Friday, 23 September 2011

Top 5 for Friday - Women Stand Up.

Earlier this week, New Zealand celebrated the 118 years of women having the vote. In 1893 New Zealand was the first country in the world where women won the right to vote in national elections. The suffrage movement was this country’s first truly mass movement – mobilising tens of thousands of New Zealanders with rallies and a series of massive petitions.
The petition was signed by nearly 32,000 New Zealanders. Nearly 24,000 of those signatures have survived on the copy of the petition presented to Parliament. (Ministry of Women's Affairs).

Far be it from me to ignore such a historic event. For today's Top 5 for Friday, here are a selection of books on not just the suffrage movement in New Zealand, but also the place of women in helping to shape our country.

  1. Standing in the Sunshine (Sandra Coney). Published to celebrate the centennary of woman achieving the vote in New Zealand, this is my absolute top pick of books if you want to read about the history of our country from a female perspective. This illustrated social history is extremely readable, able to be picked up and put down with short sections and explores all aspects of women's lives from 1893 to 1993, turning up new and unexpected moments in New Zealand women's history. In addition, the Sir George Grey Special Collection at Auckland Central Library holds some of the research notes from the publication. Highly recommended.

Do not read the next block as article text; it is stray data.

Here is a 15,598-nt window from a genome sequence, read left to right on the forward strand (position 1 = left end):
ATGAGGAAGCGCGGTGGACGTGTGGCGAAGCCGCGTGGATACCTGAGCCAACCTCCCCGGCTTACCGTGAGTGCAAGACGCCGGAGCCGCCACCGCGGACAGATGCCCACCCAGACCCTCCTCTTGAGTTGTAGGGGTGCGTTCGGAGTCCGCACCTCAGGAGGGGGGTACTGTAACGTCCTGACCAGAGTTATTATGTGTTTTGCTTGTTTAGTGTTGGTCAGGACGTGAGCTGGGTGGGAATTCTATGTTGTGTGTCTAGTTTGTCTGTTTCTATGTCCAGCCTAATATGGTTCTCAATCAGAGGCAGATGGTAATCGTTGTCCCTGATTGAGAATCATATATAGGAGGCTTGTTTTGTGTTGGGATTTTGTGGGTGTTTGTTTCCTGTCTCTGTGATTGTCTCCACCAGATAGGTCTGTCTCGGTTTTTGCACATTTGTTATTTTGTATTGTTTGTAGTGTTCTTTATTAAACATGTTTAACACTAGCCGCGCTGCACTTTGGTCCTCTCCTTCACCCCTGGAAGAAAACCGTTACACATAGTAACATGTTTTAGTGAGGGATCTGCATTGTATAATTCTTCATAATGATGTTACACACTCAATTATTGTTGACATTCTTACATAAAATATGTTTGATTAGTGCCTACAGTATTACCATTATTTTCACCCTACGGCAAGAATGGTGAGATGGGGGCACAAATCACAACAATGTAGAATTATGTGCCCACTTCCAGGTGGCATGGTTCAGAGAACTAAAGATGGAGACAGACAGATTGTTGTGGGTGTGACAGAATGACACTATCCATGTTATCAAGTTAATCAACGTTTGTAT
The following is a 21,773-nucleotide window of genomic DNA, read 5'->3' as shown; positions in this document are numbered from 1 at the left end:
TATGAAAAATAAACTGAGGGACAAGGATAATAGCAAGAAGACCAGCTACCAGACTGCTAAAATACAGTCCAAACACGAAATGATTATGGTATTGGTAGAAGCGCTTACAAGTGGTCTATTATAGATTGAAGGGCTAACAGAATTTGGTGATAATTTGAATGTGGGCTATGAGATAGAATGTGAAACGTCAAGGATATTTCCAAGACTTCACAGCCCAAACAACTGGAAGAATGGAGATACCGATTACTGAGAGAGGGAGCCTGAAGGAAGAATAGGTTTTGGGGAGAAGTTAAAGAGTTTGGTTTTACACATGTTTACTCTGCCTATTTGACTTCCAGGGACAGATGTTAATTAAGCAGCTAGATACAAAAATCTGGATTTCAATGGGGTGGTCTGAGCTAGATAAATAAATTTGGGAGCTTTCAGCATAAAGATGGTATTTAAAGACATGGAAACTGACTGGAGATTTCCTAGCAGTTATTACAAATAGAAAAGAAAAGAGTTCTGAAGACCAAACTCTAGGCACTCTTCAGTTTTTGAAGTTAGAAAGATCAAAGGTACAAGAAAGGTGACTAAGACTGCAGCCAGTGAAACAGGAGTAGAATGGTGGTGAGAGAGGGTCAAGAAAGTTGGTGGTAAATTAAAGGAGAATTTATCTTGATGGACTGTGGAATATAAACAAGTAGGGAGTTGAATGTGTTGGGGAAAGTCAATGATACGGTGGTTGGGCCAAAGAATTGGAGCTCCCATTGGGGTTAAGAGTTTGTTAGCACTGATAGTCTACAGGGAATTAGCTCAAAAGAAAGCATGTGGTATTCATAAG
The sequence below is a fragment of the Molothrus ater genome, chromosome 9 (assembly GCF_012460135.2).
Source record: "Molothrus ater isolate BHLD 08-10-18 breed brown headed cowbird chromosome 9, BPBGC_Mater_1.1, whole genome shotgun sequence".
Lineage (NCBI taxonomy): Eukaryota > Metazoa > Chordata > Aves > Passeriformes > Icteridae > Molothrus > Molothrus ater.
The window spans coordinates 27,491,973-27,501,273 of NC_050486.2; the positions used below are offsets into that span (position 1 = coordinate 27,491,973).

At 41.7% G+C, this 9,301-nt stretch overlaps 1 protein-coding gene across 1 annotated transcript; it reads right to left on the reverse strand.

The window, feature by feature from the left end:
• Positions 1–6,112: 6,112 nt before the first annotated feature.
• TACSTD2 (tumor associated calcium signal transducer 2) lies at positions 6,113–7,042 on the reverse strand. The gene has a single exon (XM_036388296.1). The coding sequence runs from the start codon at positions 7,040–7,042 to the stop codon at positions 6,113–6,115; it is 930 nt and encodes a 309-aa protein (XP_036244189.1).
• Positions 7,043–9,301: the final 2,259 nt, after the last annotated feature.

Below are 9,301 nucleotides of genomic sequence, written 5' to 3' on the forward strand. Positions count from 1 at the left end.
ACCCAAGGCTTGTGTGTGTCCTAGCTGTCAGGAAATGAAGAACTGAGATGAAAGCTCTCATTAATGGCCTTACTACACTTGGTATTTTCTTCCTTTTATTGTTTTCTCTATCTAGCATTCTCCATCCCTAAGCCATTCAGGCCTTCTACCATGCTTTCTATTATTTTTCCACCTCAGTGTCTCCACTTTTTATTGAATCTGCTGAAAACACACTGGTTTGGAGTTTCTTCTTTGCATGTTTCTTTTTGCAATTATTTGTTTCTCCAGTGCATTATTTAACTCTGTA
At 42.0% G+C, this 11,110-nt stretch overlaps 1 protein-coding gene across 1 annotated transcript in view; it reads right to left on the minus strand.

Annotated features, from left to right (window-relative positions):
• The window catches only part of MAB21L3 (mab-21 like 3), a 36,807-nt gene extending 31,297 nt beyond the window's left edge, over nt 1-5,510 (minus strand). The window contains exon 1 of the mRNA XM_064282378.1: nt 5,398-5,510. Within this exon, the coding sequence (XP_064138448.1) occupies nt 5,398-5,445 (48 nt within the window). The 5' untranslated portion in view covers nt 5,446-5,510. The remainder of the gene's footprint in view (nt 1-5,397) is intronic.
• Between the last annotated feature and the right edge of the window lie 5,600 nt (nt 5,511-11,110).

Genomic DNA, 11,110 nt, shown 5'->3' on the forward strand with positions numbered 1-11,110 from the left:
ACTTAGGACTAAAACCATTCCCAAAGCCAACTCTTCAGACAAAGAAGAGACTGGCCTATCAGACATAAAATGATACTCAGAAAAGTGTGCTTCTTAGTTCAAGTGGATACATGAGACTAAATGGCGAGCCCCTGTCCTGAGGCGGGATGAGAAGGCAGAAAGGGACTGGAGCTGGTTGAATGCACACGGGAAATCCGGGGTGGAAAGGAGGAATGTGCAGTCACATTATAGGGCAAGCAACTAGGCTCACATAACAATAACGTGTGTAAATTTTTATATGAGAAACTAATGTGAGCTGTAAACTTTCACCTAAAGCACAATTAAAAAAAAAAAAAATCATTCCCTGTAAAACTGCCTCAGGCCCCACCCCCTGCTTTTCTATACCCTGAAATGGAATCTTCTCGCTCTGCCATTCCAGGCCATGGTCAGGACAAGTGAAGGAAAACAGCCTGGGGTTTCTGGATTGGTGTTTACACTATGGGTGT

2. Kate Sheppard is one of the iconic figures in New Zealand suffrage and Auckland Libraries have a selection of biographies highlighting her life.

  3. The Suffrage Trail The description of this book calls it a "Guide to... memorials of our Suffrage Centennial Year- the gardens, the parks, the trees, works of art, sculptures, hangings, murals, paintings, plaques and buildings". In one volume a biography, inventory and travel guide celebrating the women of Aotearoa.

  4. Be counted : the diary of Amy Phelps, Dunedin, 1893 (Janine McVeagh). If you are a regular reader of this blog you know that I am a fan of the "My story" series of children's fiction. So it will be no surprise that this turns up on a Top 5 list. Thirteen year old Amy goes to live with her aunt and uncle in Dunedin to be educated. Amy is an aspiring artist and has the opportunity to meet the acclaimed woman artist Frances Hodgkins. In big city Dunedin, Amy finds herself involved with the darker side of life through her friend Mary, who works in a sweatshop then goes missing. Amy also observes her aunt's involvement with the Women's Christian Temperance Union, and the struggle to get women the vote. Another great introduction to an episode from our history for junior readers.

  5. Her Story: Women shaping New Zealand History A compilation of the highlights of past issues of the New Zealand Memories magazine.

Celebrations for the anniversary will be held throughout the country. Specifically in our area, Libraries in Waiuku, Whangaparaoa and Warkworth will be hosting displays (assisted by the Ministry of Women's Affairs). Or you can make use of our free Wifi or computer services to check the original petition online to see if there is a family connection. Find out more on these websites

+ Search the petition online at to see if a relative was a suffragist.

+ Join us on facebook

Have a great weekend everyone. Go the All Blacks.

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